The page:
There is a growing literature documenting the complex realities of consent processes in the field, and the negotiations and ethical dilemmas involved. Much has also been written about how gender and power shape household decision-making processes. However, these bodies of literature have rarely been brought together to inform research theory and practice in low-income settings.

In this paper, qualitative research (observation, focus group discussions and interviews) were used alongside large clinical community-based studies conducted on the Kenyan Coast to explore how gender and power relations within households and communities and between fieldworkers and communities shape consent processes and interactions. This exploration is embedded in relevant literature and the implications for community-based health research policy and practice are considered.

Across diverse forms of households, we observed significant consultation on whether or not to participate in research. Although men are typically described as household decision-makers, in practice, decision-making processes are often far more nuanced, with many women using their agency to control, sometimes subtly, the decisions made. Where decisions are made without adequately consulting women, many find strategies to exercise their choice, in ways that safeguard important relationships within households in the longer term. We also found that the gender of field staff who typically conduct research activities in the field, including consent processes, can influence household dynamics and decision-making processes with important implications for the science and ethics of research.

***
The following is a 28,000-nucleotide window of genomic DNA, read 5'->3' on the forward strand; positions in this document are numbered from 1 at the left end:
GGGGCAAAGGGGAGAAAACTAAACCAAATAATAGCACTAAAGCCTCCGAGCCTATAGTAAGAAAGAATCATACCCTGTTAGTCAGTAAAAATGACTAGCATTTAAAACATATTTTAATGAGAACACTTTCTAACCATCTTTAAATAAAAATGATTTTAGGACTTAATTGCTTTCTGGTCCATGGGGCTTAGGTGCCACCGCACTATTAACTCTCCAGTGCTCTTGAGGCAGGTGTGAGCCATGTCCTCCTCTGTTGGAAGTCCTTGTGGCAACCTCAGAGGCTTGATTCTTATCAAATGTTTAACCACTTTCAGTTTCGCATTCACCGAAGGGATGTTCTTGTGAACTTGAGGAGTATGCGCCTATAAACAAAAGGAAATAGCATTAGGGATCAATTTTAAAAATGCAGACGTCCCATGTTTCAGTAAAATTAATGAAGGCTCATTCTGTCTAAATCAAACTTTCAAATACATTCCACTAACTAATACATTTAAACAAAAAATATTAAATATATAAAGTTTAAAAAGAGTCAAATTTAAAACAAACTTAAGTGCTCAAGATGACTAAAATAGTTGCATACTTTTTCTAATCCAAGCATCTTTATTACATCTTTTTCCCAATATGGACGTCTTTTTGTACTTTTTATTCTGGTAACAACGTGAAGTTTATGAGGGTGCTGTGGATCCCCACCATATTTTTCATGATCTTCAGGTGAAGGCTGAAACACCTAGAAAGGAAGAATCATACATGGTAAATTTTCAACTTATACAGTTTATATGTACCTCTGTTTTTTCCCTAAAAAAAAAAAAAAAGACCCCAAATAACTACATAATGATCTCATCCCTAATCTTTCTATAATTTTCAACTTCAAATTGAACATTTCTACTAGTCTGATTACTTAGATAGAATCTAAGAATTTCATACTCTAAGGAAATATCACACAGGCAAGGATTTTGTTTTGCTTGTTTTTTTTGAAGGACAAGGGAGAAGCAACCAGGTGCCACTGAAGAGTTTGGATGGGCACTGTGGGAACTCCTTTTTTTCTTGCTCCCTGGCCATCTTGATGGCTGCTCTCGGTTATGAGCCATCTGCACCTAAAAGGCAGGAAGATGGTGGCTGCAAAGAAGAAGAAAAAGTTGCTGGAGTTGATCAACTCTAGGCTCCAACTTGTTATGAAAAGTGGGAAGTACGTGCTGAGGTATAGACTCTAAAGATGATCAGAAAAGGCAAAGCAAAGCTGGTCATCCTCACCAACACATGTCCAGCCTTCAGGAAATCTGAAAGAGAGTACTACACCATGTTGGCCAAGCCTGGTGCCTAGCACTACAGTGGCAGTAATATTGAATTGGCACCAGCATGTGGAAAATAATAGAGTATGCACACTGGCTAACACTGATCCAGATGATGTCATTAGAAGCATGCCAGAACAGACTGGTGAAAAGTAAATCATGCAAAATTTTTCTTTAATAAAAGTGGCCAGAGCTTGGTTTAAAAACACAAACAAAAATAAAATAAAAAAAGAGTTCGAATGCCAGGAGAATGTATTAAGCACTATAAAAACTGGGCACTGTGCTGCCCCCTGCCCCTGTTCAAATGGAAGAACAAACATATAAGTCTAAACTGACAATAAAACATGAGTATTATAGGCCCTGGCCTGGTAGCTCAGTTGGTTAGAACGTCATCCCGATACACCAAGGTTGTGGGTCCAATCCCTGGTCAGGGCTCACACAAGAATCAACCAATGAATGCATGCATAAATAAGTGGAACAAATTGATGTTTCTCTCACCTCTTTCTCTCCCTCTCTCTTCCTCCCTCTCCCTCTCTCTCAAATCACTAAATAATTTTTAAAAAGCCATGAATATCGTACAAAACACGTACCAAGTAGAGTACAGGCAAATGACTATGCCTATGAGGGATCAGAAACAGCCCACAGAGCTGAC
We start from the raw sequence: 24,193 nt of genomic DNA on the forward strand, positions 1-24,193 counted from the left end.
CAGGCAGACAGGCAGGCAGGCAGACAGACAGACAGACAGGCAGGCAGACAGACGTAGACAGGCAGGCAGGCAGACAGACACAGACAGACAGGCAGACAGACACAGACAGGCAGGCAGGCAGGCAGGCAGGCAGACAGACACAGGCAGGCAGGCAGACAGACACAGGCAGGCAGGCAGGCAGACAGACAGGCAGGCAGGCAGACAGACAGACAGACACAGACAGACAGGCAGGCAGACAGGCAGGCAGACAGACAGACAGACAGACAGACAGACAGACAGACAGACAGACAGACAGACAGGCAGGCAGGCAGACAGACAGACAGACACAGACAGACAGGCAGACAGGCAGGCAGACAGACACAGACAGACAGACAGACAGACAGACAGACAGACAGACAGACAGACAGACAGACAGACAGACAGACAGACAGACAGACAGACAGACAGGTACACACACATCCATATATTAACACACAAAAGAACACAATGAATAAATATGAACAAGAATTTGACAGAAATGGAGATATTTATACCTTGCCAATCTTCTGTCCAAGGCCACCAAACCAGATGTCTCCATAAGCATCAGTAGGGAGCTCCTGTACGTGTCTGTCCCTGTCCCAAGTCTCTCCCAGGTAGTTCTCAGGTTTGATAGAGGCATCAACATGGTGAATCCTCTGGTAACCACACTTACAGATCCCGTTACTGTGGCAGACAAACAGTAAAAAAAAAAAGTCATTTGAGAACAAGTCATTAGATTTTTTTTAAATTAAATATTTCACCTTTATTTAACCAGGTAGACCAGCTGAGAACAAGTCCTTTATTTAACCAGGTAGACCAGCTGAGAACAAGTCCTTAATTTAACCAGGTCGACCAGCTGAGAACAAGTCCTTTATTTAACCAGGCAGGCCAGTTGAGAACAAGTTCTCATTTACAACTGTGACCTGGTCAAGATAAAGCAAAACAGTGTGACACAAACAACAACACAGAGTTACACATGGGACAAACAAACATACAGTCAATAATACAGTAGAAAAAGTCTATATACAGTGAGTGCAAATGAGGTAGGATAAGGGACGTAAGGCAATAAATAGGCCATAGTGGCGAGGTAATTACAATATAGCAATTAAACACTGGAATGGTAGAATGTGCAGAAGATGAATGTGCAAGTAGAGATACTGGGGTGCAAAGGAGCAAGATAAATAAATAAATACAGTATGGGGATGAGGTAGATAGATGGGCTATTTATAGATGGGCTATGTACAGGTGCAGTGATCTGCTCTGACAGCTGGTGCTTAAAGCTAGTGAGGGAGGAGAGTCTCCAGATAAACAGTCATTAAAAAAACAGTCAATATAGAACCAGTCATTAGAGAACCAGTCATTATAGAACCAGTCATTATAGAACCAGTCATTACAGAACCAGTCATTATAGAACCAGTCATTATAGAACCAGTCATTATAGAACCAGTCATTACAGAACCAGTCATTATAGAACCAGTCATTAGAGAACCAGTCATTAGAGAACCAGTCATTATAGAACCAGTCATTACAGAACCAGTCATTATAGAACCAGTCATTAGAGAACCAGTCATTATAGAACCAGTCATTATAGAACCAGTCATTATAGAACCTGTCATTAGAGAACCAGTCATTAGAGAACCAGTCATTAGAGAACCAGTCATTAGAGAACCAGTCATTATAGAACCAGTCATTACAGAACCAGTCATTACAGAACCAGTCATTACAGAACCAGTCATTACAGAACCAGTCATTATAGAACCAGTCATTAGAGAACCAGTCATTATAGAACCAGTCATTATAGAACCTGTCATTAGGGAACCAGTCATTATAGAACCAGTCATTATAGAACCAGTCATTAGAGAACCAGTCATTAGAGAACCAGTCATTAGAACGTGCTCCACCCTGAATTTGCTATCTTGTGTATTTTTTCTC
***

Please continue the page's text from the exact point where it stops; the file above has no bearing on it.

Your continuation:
It is essential that frontline field staff and their supervisors are aware of the complex and gendered realities of consent processes at household level, and their implications, and that they develop appropriate context-informed approaches that support ethical practice.

New findings:

  • Applying a gender lens to consent processes helps us to understand how multiple layers of power interact with gender; and how power is exercised across different levels – within households and between participants and research staff.
  • We demonstrate that fieldworkers’ behaviours and roles shape ethics in practice, exhibiting simultaneous positions of institutional power and social vulnerability.

Recommendations for policy:

  • All research interactions are imbued with overt and subtle relations, which a gender lens can help unpack.
  • One approach to supporting frontline research staff us through reflective processes of building ethical mindfulness, an area that needs further theoretical and empirical investigation. 
  • A commitment to gender equity in employment of frontline research staff requires policies that address structural factors that disadvantage women and/or men.

Available at:

BMJ Global Health 2017; 2:e000320. doi:10.1136/ bmjgh-2017-000320